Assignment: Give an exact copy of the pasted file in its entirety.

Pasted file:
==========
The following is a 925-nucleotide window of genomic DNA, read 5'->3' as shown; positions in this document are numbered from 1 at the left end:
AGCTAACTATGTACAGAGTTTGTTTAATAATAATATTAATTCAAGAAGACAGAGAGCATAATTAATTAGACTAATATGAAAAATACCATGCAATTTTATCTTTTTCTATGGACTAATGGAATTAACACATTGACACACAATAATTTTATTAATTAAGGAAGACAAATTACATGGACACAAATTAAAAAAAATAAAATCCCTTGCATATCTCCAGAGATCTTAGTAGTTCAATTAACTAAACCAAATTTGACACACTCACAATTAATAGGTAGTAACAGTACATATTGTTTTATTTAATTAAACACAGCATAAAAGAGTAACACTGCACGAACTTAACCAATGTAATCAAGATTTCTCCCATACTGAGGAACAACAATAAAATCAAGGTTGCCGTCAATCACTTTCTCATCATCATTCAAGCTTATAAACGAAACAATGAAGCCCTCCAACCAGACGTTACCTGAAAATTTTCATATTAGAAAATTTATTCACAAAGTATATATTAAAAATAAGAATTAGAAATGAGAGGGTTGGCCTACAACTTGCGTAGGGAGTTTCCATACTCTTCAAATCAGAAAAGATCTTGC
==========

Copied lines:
The following is a 925-nucleotide window of genomic DNA, read 5'->3' as shown; positions in this document are numbered from 1 at the left end:
AGCTAACTATGTACAGAGTTTGTTTAATAATAATATTAATTCAAGAAGACAGAGAGCATAATTAATTAGACTAATATGAAAAATACCATGCAATTTTATCTTTTTCTATGGACTAATGGAATTAACACATTGACACACAATAATTTTATTAATTAAGGAAGACAAATTACATGGACACAAATTAAAAAAAATAAAATCCCTTGCATATCTCCAGAGATCTTAGTAGTTCAATTAACTAAACCAAATTTGACACACTCACAATTAATAGGTAGTAACAGTACATATTGTTTTATTTAATTAAACACAGCATAAAAGAGTAACACTGCACGAACTTAACCAATGTAATCAAGATTTCTCCCATACTGAGGAACAACAATAAAATCAAGGTTGCCGTCAATCACTTTCTCATCATCATTCAAGCTTATAAACGAAACAATGAAGCCCTCCAACCAGACGTTACCTGAAAATTTTCATATTAGAAAATTTATTCACAAAGTATATATTAAAAATAAGAATTAGAAATGAGAGGGTTGGCCTACAACTTGCGTAGGGAGTTTCCATACTCTTCAAATCAGAAAAGATCTTGC